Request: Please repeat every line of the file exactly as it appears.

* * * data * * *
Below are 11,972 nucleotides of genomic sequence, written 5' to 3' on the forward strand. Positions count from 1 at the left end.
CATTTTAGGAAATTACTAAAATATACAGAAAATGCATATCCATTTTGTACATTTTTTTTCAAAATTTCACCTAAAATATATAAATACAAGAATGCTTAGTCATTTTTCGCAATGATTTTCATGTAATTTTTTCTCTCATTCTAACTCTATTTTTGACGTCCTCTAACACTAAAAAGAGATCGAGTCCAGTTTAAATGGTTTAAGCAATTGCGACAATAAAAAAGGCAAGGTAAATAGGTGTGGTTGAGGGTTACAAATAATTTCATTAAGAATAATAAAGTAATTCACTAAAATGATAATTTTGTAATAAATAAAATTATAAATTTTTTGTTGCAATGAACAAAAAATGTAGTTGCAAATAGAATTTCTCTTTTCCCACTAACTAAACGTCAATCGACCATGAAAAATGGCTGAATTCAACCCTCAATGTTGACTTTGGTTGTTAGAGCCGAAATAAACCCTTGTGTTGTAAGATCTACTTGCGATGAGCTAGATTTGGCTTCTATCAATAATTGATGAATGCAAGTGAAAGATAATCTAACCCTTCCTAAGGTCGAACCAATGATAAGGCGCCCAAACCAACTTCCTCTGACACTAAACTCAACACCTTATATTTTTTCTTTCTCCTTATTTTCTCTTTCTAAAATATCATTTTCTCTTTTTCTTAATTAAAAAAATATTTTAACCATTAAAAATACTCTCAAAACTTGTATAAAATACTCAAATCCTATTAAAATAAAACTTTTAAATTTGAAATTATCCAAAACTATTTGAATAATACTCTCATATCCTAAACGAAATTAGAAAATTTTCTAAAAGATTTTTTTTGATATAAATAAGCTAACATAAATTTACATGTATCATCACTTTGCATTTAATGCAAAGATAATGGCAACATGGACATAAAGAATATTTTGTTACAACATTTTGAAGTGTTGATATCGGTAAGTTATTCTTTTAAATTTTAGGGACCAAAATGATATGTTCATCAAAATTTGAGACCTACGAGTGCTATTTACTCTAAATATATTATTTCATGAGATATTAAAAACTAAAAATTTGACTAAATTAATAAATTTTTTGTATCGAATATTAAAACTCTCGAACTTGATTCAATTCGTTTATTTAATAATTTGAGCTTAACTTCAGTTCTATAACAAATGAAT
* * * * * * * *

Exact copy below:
Below are 11,972 nucleotides of genomic sequence, written 5' to 3' on the forward strand. Positions count from 1 at the left end.
CATTTTAGGAAATTACTAAAATATACAGAAAATGCATATCCATTTTGTACATTTTTTTTCAAAATTTCACCTAAAATATATAAATACAAGAATGCTTAGTCATTTTTCGCAATGATTTTCATGTAATTTTTTCTCTCATTCTAACTCTATTTTTGACGTCCTCTAACACTAAAAAGAGATCGAGTCCAGTTTAAATGGTTTAAGCAATTGCGACAATAAAAAAGGCAAGGTAAATAGGTGTGGTTGAGGGTTACAAATAATTTCATTAAGAATAATAAAGTAATTCACTAAAATGATAATTTTGTAATAAATAAAATTATAAATTTTTTGTTGCAATGAACAAAAAATGTAGTTGCAAATAGAATTTCTCTTTTCCCACTAACTAAACGTCAATCGACCATGAAAAATGGCTGAATTCAACCCTCAATGTTGACTTTGGTTGTTAGAGCCGAAATAAACCCTTGTGTTGTAAGATCTACTTGCGATGAGCTAGATTTGGCTTCTATCAATAATTGATGAATGCAAGTGAAAGATAATCTAACCCTTCCTAAGGTCGAACCAATGATAAGGCGCCCAAACCAACTTCCTCTGACACTAAACTCAACACCTTATATTTTTTCTTTCTCCTTATTTTCTCTTTCTAAAATATCATTTTCTCTTTTTCTTAATTAAAAAAATATTTTAACCATTAAAAATACTCTCAAAACTTGTATAAAATACTCAAATCCTATTAAAATAAAACTTTTAAATTTGAAATTATCCAAAACTATTTGAATAATACTCTCATATCCTAAACGAAATTAGAAAATTTTCTAAAAGATTTTTTTTGATATAAATAAGCTAACATAAATTTACATGTATCATCACTTTGCATTTAATGCAAAGATAATGGCAACATGGACATAAAGAATATTTTGTTACAACATTTTGAAGTGTTGATATCGGTAAGTTATTCTTTTAAATTTTAGGGACCAAAATGATATGTTCATCAAAATTTGAGACCTACGAGTGCTATTTACTCTAAATATATTATTTCATGAGATATTAAAAACTAAAAATTTGACTAAATTAATAAATTTTTTGTATCGAATATTAAAACTCTCGAACTTGATTCAATTCGTTTATTTAATAATTTGAGCTTAACTTCAGTTCTATAACAAATGAAT